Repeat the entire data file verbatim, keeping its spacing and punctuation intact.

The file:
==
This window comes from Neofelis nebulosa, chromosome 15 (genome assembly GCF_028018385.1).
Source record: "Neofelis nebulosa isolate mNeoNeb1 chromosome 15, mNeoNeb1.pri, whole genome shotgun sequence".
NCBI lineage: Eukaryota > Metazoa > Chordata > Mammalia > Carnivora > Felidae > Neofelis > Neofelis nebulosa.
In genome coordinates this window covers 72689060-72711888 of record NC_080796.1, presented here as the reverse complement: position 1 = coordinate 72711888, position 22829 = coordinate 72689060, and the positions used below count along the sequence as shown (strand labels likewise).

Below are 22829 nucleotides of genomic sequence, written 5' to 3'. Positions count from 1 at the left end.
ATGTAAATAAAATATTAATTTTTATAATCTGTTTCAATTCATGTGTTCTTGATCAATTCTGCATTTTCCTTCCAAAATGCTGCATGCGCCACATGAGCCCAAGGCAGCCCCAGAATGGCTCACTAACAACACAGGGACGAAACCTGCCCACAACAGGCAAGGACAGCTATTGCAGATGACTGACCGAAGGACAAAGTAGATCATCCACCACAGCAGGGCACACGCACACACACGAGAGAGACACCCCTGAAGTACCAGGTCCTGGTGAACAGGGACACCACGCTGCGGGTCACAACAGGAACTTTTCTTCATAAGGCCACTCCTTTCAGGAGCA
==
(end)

This window comes from Neofelis nebulosa, chromosome 15 (genome assembly GCF_028018385.1).
Source record: "Neofelis nebulosa isolate mNeoNeb1 chromosome 15, mNeoNeb1.pri, whole genome shotgun sequence".
NCBI lineage: Eukaryota > Metazoa > Chordata > Mammalia > Carnivora > Felidae > Neofelis > Neofelis nebulosa.
In genome coordinates this window covers 72689060-72711888 of record NC_080796.1, presented here as the reverse complement: position 1 = coordinate 72711888, position 22829 = coordinate 72689060, and the positions used below count along the sequence as shown (strand labels likewise).

Below are 22829 nucleotides of genomic sequence, written 5' to 3'. Positions count from 1 at the left end.
ATGTAAATAAAATATTAATTTTTATAATCTGTTTCAATTCATGTGTTCTTGATCAATTCTGCATTTTCCTTCCAAAATGCTGCATGCGCCACATGAGCCCAAGGCAGCCCCAGAATGGCTCACTAACAACACAGGGACGAAACCTGCCCACAACAGGCAAGGACAGCTATTGCAGATGACTGACCGAAGGACAAAGTAGATCATCCACCACAGCAGGGCACACGCACACACACGAGAGAGACACCCCTGAAGTACCAGGTCCTGGTGAACAGGGACACCACGCTGCGGGTCACAACAGGAACTTTTCTTCATAAGGCCACTCCTTTCAGGAGCA